In the first major victory for the large public instant messaging players’ push to gain credibility in the B2B market, Hewlett-Packard
has agreed to resell and integrate America Online’s enterprise-class instant messaging product into its own offerings.
Two months ago, Dulles, Va.-based AOL, a unit of AOL Time Warner
, introduced the Enterprise AIM Gateway, a tool for businesses to regulate use of the free AOL Instant Messenger IM client within their networks.
The Gateway logs IM conversations, integrates with corporate LDAP
Now, Palo Alto, Calif.-based HP will promote the Enterprise AIM Gateway as part of its business services unit, which is chiefly centered around hosting or deploying Microsoft
Exchange for corporate customers.
The agreement also will allow HP to build Enterprise AIM functions into other enterprise applications that it markets through the unit. Such a move isn’t surprising, considering that the ability to marry enterprise applications with IM and the ability to detect “presence” — when a fellow user is online and available to chat or collaborate — is widely considered one of the next hot applications for IM technology.
HP hasn’t fully fleshed out the sort of uses it has in mind for AIM as part of other applications. Tom Tillar, manager for the Americas in HP Services’ Next-Generation Networks unit, envisions applications that the company develops for healthcare, manufacturing and hospitality clients benefiting from the addition of IM and presence.
“We think this solution could be easily applied to those areas,” Tillar said. “For instance, we’re trying to create an intelligent hotel that has wireless applications and messaging and a portal for communication around the hotel. Instant messaging may be great application inside a bigger application like that — so maybe you’ll see messaging between a hotel desk and housekeeping, or between desks and restaurants.”
The deal between America Online and HP continues a recent history of collaboration. The two technology giants have been working together since the late 90s, typically with the computer hardware manufacturer providing servers and other Internet infrastructure to AOL in return for ads on its online service.
For HP, the deal bestows new, sought-after capabilities to its HP Services unit, which can now address burgeoning corporate demand for products to manage internal IM use.
“Messaging is the circulatory system of today’s enterprise,” said Rene Schuster, HP Services’ vice president and general manager of consulting and integration. “By teaming with an industry leader such as AOL, coupled with HP’s strengths in IT infrastructure services, HP is able to offer an unmatched portfolio of messaging services critical to our customers’ ability to effectively communicate internally as well as with customers and business partners.”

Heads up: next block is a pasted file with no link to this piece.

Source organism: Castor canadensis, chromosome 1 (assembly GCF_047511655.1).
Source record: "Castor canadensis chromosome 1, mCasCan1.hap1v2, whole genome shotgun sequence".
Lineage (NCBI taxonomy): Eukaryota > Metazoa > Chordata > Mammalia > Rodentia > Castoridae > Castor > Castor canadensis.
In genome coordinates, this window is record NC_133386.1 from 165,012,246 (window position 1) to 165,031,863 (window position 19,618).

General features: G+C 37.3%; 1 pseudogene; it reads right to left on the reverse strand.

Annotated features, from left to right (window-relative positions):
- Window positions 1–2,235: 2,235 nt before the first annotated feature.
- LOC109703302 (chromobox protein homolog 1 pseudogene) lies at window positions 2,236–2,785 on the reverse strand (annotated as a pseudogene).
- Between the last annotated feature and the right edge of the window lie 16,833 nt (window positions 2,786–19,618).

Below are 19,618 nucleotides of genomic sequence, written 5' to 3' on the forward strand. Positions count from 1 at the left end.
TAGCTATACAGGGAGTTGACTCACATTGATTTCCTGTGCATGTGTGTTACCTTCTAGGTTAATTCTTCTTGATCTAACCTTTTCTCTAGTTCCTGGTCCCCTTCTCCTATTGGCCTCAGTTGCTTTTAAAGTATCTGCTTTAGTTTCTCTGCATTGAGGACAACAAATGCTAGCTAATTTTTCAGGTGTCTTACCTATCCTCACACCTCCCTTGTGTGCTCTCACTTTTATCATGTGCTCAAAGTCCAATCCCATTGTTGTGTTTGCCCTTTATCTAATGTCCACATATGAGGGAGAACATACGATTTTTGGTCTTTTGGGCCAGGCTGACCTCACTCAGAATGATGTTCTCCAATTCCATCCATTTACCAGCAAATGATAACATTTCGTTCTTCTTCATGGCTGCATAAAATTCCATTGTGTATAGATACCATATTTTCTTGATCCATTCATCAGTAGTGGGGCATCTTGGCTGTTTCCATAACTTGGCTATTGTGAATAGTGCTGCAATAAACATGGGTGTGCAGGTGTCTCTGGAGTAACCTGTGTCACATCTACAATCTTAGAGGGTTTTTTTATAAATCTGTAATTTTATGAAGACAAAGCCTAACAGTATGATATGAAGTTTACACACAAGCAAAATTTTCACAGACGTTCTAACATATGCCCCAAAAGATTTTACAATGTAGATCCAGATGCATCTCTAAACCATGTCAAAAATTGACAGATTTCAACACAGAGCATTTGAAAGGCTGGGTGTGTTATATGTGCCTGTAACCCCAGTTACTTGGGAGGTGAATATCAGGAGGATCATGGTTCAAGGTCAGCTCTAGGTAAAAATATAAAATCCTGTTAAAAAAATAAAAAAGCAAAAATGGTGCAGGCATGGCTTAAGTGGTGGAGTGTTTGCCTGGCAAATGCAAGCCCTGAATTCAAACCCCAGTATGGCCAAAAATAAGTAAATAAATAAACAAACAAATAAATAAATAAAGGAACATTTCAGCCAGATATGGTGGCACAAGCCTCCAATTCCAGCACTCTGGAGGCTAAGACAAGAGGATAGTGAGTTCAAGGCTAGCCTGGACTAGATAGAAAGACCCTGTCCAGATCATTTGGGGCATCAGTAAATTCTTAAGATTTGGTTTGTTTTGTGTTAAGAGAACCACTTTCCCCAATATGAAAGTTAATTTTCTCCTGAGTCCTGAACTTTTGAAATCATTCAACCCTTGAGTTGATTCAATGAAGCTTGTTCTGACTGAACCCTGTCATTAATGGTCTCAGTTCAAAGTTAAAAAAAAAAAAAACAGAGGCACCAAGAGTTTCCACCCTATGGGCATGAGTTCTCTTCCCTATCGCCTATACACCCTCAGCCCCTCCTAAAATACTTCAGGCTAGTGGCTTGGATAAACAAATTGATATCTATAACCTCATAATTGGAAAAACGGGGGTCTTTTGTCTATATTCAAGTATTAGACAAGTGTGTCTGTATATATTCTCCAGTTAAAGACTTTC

“We see a great many of our customers in the enterprise have instant messaging activity going on … and there’s a lack of a formal approach to it,” Tillar said. “The enterprise business markets tend to … ignore it and just sort of let it go on because it was brought in by employees. In some cases, IT managers have tried to crack down on it, and … they’ve gotten their hands slapped, with VPs saying ‘don’t turn off IM, I need this.’ So we know it’s out there — we think the demand and activity is very high.”
AOL, in turn, gains a major supporter of its enterprise IM offering. While FaceTime currently offers the Enterprise AIM service, HP brings far wider contacts among the sorts of businesses where enterprise-class IM vendors would love to gain a foothold. Clients include telcos including Cable & Wireless
, financial services providers like Commerzbank, pharma companies such as Pfizer
, and industrial giants including Lockheed Martin
“HP is a leader in providing collaborative solutions to enterprises and understands that having instant access to colleagues for quick exchange of information is a real advantage in today’s business environment,” said Bruce Stewart, senior vice president, AOL Strategic Business Solutions. “By teaming with HP, a wide range of businesses can take advantage of highly integrated, enterprise-centric instant messaging applications that enable enterprises and employees to become more nimble, efficient and productive.”
The agreement also gives AOL a head start in the battle for market share. In addition to AOL, Yahoo!
and Microsoft’s MSN are fielding enterprise products designed to build on the popularity of their free public IM clients. Meanwhile, the three public IM vendors are also competing with IBM’s
Lotus Sametime, an early mover in the enterprise IM space, as well as a host of smaller players, including WiredRed, divine, and Jabber, Inc.
Christopher Saunders is managing editor of InstantMessagingPlanet.com.